Savernake At War - A Wartime History of Savernake Forest 1940-1949, by Roger Day

Savernake At War - A Wartime History of Savernake Forest 1940-1949, by Roger Day

Published privately by the author in 2007, 64 pages. Large A4 size paperback (N5318). Book signed by the author on the title page

From the rear side cover: Savernake Forest is located just to the southeast of the Wiltshire market town of Marlborough. It covers an area of about 4,500 acres, is the largest privately owned forest in Britain and during the Second World war became one of the country's biggest ammunition dumps.

This book contains many personal memories of people who lived or worked in the area and together with maps and contemporary photographs provides an absorbing insight into the storage and supply of ammunition - an important but often overlooked aspect of World War Two history.

The introduction to the book begins: Situated in the north-east of Wiltshire, about 73 miles west of London and 12 miles south of Swindon, is the ancient market town of Marlborough. Its famous wide High Street forms part of the old London to Bath coach Road (A4), which for centuries has brought trade and prosperity to the town.

Bordering Marlborough on its southeastern fringe is Savernake Forest, a remnant of the ancient woodland That once cloaked much of Britain. It covers an area of Over 4,500 acres and is owned by the Ailesbury family Who leases it to the Forestry Commission. Running southeastwards for five miles, from Iron Gates to the Marquess of Ailesbury's ancestral home at Tottenham House is a road known as the 'Grand Avenue'. The road is perfectly straight and until fairly recently was Lined on either side by magnificent beech trees that Towered above it, and whose trunks were likened by many to the columns of a medieval cathedral. About mid-way along its length six other roads meet, in Perfect symmetry, at a point called Eight Rides. It was In 1723 that the third Earl of Ailesbury originally planned and laid out the forest in this formal manner.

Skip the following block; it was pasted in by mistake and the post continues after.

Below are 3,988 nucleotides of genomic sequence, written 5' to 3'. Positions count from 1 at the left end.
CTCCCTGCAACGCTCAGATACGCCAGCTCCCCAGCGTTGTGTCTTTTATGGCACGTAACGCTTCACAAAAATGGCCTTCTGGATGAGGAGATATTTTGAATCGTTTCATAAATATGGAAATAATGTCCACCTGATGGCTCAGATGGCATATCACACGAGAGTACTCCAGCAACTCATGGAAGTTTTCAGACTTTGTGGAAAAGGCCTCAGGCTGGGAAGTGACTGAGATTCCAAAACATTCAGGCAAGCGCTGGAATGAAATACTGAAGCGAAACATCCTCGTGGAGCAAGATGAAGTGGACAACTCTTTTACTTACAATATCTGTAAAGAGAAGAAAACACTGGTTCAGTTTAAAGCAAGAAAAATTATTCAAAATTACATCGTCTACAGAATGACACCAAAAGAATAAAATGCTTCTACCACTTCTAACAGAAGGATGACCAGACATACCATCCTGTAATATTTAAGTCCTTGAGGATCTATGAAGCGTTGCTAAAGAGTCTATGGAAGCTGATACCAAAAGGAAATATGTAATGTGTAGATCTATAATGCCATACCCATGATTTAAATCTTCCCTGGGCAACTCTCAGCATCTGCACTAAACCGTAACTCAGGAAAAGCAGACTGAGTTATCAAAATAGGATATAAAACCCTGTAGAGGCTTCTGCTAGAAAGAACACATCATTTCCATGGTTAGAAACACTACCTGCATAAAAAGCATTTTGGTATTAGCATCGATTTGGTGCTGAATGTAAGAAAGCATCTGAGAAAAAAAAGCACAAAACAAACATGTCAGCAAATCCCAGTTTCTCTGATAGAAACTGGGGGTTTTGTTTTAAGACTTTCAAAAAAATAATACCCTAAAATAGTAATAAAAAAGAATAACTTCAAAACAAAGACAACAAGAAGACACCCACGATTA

Since the beginning of the last century the public has been allowed access to most parts of the forest. I grew up in the nearby village of Ramsbury and together with my parents and brother often went walking through Savernake's beautiful woodland. One childhood legacy of those visits is a lingering memory of strange looking bunkers spaced fairly evenly along almost the entire length of the Grand Avenue. I was told they were built during the Second World War for the storage of ammunition - ever since that time I have been fascinated by the forest's wartime past.

On the pages that follow I have tried to record some of the events that took place there between 1940 and 1950. It has not been an easy journey as much of what happened during that period was shrouded in secrecy, and sadly many stories will remain untold. However, the storage and supply of ammunition was vital in securing a successful outcome to World War Two, and I hope this book highlights Savernake's important part in that accomplishment.

The condition of the book is generally very good. The covers have one or two minor scuffs but are clean and bright, the spine is tight and intact, and all pages are clean, intact, unblemished and tightly bound. The book does curve gently upwards along the left and right hand edges from where it has been stored flat on the shelves

Condition New